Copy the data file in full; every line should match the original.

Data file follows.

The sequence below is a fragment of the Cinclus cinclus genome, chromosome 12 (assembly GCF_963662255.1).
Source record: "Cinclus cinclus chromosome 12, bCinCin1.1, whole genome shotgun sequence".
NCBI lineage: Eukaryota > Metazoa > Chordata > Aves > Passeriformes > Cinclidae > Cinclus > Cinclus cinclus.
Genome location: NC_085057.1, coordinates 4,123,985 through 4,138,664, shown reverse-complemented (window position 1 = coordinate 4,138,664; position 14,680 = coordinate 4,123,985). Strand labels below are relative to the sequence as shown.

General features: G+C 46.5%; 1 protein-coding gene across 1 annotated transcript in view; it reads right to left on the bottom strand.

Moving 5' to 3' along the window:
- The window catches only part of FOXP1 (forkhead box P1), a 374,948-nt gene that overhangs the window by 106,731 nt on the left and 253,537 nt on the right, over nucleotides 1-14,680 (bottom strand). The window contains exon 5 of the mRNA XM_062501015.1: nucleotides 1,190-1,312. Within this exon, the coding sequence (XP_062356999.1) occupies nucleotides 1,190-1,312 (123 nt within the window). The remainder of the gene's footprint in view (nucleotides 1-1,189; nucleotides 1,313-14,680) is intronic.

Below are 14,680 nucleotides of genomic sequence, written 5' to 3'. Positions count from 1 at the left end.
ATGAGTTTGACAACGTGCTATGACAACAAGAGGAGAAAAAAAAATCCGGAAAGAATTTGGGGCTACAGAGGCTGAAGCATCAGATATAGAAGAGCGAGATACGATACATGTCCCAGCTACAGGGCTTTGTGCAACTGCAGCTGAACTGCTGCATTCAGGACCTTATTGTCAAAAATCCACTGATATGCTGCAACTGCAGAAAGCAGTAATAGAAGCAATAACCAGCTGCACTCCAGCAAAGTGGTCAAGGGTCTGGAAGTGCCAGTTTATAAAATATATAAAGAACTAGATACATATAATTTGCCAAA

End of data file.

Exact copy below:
The sequence below is a fragment of the Cinclus cinclus genome, chromosome 12 (assembly GCF_963662255.1).
Source record: "Cinclus cinclus chromosome 12, bCinCin1.1, whole genome shotgun sequence".
NCBI lineage: Eukaryota > Metazoa > Chordata > Aves > Passeriformes > Cinclidae > Cinclus > Cinclus cinclus.
Genome location: NC_085057.1, coordinates 4,123,985 through 4,138,664, shown reverse-complemented (window position 1 = coordinate 4,138,664; position 14,680 = coordinate 4,123,985). Strand labels below are relative to the sequence as shown.

General features: G+C 46.5%; 1 protein-coding gene across 1 annotated transcript in view; it reads right to left on the bottom strand.

Moving 5' to 3' along the window:
- The window catches only part of FOXP1 (forkhead box P1), a 374,948-nt gene that overhangs the window by 106,731 nt on the left and 253,537 nt on the right, over nucleotides 1-14,680 (bottom strand). The window contains exon 5 of the mRNA XM_062501015.1: nucleotides 1,190-1,312. Within this exon, the coding sequence (XP_062356999.1) occupies nucleotides 1,190-1,312 (123 nt within the window). The remainder of the gene's footprint in view (nucleotides 1-1,189; nucleotides 1,313-14,680) is intronic.

Below are 14,680 nucleotides of genomic sequence, written 5' to 3'. Positions count from 1 at the left end.
ATGAGTTTGACAACGTGCTATGACAACAAGAGGAGAAAAAAAAATCCGGAAAGAATTTGGGGCTACAGAGGCTGAAGCATCAGATATAGAAGAGCGAGATACGATACATGTCCCAGCTACAGGGCTTTGTGCAACTGCAGCTGAACTGCTGCATTCAGGACCTTATTGTCAAAAATCCACTGATATGCTGCAACTGCAGAAAGCAGTAATAGAAGCAATAACCAGCTGCACTCCAGCAAAGTGGTCAAGGGTCTGGAAGTGCCAGTTTATAAAATATATAAAGAACTAGATACATATAATTTGCCAAA